Madikeri Dasara

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Madikeri Dasara (Kannada: ಮಡಿಕೇರಿ ದಸರ) is the Dasara festival is celebrated in the city of Madikeri in the Indian State of Karnataka. It has a history of over a hundred years. Madikeri Dasara is a ten-day celebration, which is beautified by 4 Karagas and 10 Mantapas depicting killing of Asuras (demons) by Suras (God/Goddess). Preparation for Madikeri dasara starts before 3 months. Most of the money for this celebration is collected from the people of Kodagu. Each of these 10 Mantapa committee has 50 to 100 members. A Mantapa comprises idols of height 8 to 15 feet, which is set up at the front of a lighting board. The cost of building a Mantapa will be 3 to 5 Lakhs.

Dasara Idol from Kundurumotte Temple

History[edit]

Folklore has it that the people of Madikeri suffered from a disease many years ago. The King of Madikeri then decided to start Mariamma festival. Then on, the Mariamma festival is said to have been celebrated. The festival starts the day after Mahalaya Amavasya. Hence Dasara starts off with four Karagas.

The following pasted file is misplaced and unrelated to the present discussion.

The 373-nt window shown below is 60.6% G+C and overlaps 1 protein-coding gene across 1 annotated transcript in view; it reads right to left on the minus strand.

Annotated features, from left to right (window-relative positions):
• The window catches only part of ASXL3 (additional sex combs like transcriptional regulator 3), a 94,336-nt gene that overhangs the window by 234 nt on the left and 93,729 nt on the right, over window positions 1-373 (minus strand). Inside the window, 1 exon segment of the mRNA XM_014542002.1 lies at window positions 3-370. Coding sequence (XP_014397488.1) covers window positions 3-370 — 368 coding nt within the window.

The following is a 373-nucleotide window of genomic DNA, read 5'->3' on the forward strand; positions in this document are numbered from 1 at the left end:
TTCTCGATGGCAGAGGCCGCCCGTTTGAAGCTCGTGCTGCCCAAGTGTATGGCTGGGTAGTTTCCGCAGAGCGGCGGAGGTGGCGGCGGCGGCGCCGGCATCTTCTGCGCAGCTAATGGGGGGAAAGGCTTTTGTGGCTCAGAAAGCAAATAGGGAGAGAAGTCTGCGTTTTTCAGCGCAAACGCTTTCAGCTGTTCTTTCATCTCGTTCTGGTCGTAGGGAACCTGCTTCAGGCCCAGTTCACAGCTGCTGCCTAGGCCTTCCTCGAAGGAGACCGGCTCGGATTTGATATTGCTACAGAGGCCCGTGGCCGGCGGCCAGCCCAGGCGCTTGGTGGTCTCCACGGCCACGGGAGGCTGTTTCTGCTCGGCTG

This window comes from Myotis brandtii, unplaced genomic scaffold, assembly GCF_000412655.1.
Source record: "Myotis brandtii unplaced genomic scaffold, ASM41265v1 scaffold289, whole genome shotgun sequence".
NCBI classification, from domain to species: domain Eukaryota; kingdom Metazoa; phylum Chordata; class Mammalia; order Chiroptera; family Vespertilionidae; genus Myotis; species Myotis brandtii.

It is the second-most famous Dasara Festival in India after Mysore Dasara.[citation needed]

Karaga from Dandina Mariamma Temple

Karaga in Madikeri Dasara[edit]

There are 4 Mariamma Temples in the town: Dandina Mariamma, Kanchi Kamakshamma, Kundurumotte Sri Chowti Mariamma and Kote Mariamma. Each of these Mariamma Temples has Karaga, which starts on the first day of Navaratri. These four Karagas represent the "Shakthi Devathas" of the town. All the Temples will be decorated by Lights and the whole Madikeri looks more beautiful on these 10 days. Karaga means carrying of vessel on the shaved head which is filled with rice, 9 types of grains (navadhanya) holi water and the vessel is decorated attractively. These karagas will be roaming in and around the city of Madikeri for 5 days of DASARA and these karagas will be devoted by the households of madikeri.